The current director of the project is Dr. Caroline Kline, Research Assistant Professor at Claremont Graduate University. She maintains the website and promotes and curates the project. The founder of the project is Dr. Claudia L. Bushman. The project is run under the umbrella of theHoward W. Hunter Foundation, which also funds the endowed Mormon Studies chair and Mormon Studies program at Claremont Graduate University in Southern California.
Is this affiliated with the Church of Jesus Christ of Latter-day Saints?
While we focus on Latter-day Saint women's histories, the project is not affiliated in any with with the Church of Jesus Christ of Latter-day Saints and operates independently of the church.
What is the relationship between the project and Claremont Graduate University?
The collection is housed at the Honnold Library on the campus of the Claremont Colleges. Claremont Graduate University has one of the few Mormon Studies programs in the world and is quickly becoming a place where scholars of religion come to learn about Mormonism. We are pleased to be a part of that and are supported by the Howard W. Hunter Foundation, which endows the Mormon Studies program as well as the Howard W. Hunter Chair of Mormon Studies.
What is the purpose of this project?
The purpose is to add to the available information about LDS women in the twentieth century. The voices of women are under-represented in the collections of material about the church. This particular collection will provide a resource for the study of women in recent LDS history and will stand as a body to be interpreted in the future.
Whose histories do you record?
Any women connected to Mormonism. We are looking for anyone, from age 18 to 108, who is interested in recording their experiences in their homes, family life, church life, work, and in their roles as homemakers, students, missionaries, single women, career women, converts, disaffected members, etc. If you have a story (and everyone has a story!) we would love to record it.
Who can interview or collect these histories?
Anyone! We only ask that you watch our short video on how to interview- this will familarize you with our methods and tools so that histories submitted to the project will all be consistently collected. This video will also give you the information that you need to pass on to your interviewee.
We encourage women to interview other women. You will be amazed by how this process is transformative not only for the woman whose story is being told but also for the interviewer who is welcomed into another person's life. We also encourage interviews to be done in group formats, such as book or discussion groups.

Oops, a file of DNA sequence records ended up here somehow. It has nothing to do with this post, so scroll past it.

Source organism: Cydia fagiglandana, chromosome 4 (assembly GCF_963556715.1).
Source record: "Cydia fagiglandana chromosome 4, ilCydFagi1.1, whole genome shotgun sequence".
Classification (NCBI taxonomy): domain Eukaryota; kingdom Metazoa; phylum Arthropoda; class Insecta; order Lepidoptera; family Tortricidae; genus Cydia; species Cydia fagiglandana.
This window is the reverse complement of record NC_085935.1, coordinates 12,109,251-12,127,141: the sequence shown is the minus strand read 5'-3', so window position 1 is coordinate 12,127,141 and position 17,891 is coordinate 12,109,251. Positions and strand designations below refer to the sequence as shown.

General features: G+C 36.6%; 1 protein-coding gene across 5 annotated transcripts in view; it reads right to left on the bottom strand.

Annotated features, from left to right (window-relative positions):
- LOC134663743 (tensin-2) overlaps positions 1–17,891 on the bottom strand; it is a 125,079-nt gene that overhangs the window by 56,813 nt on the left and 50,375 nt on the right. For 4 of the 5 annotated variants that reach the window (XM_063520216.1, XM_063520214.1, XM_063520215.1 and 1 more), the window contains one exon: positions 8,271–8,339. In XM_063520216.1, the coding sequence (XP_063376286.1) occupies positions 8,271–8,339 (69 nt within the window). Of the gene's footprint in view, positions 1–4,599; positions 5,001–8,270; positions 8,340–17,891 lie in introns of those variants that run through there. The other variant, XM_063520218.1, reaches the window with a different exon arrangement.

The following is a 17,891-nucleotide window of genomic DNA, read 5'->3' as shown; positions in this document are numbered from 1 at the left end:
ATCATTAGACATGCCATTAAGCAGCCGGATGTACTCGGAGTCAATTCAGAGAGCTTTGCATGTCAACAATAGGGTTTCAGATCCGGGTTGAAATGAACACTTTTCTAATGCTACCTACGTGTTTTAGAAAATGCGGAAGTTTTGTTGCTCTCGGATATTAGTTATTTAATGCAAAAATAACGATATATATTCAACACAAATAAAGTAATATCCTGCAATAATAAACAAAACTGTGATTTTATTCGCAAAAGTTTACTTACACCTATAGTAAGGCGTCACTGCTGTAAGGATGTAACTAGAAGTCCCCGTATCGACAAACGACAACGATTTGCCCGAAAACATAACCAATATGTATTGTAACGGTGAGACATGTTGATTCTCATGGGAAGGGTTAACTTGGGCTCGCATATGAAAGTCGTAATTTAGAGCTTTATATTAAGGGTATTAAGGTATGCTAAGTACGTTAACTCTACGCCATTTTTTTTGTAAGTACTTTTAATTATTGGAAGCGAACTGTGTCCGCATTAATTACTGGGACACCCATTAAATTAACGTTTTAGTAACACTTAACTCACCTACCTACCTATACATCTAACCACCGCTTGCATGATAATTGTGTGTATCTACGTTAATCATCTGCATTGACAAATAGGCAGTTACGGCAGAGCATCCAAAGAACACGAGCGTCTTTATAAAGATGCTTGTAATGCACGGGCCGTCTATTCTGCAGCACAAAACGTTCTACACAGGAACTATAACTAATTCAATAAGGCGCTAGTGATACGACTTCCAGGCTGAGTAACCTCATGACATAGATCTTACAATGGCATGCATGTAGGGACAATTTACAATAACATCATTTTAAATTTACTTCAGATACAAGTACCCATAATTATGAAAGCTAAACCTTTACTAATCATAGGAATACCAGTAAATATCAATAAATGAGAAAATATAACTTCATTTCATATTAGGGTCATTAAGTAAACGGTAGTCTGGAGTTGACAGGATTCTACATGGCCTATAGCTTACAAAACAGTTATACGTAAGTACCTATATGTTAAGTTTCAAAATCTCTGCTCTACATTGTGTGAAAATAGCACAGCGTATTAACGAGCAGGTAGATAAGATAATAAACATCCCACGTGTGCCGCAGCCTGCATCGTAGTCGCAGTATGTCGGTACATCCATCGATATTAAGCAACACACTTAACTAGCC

Can I interview my teenage daughter? How can the Young Women be involved?
While we encourage women of all ages to tell their stories and to listen to one another, we can only accept histories from women 18 and older into the collection. However, Young Women are welcome to volunteer with the project! Click here for more information.
How are these histories used?
Once a history is submitted to the Mormon Women's Oral History Project, it is formatted, names are removed (see below for more detail) and each history is given a number and archived in bound volumes in the special collections of Honnold Library at Claremont Graduate University.
Scholars, students, amateur historians and other interested parties can request access to the collection and will often read through them to use as source material in books, articles and other publications. Graduate students have used the collections as sources for their theses and dissertations. The hope is that the collection will become the go-to source for stories about LDS women in the twentieth century in the historical record.
Are names attached to these histories?
Once a history is received by the project, the interviewee's name is removed and the history is assigned a number. Bound volumes that are accessed by outside parties do not include the names of those interviewed. This restriction is in place until the year 2040, after which names will be reattached to the histories. In the meantime, when these documents are quoted, names within the text and identifying places are edited out.
We do not accept anonymous submissions- each history must have a name and a signed waiver giving the project permission to use the history as we wish down the line. This is to ensure authenticity- our collection is made up of real LDS women and their voices will be preserved.
Can I access the collection online?
Not at this moment. We are currently working to digitize past submissions. Histories collected from this point forward will be digitized so that a digital archive will be available to scholars and students unable to visit the collection in person.
I've lived a pretty ordinary life, do you really want my story?
Absolutely! There is a serious dearth of information in the historical record about everyday women's lives, their views, their experiences. We've come to find, in recording and archiving over 200 histories, that there is not a single one that is ordinary. There is not a single one that is not important.
The project is made possible by support from the Howard W. Hunter Foundation and the Mormon Studies program at Claremont Graduate University.
Additionally, the project is able to continue through the generosity of people like you! We are an all-volunteer organization and always need help with the costs of printing, binding, archiving, maintaining the website, and traveling to give training seminars and presentations. Please consider making a donation to help with our costs.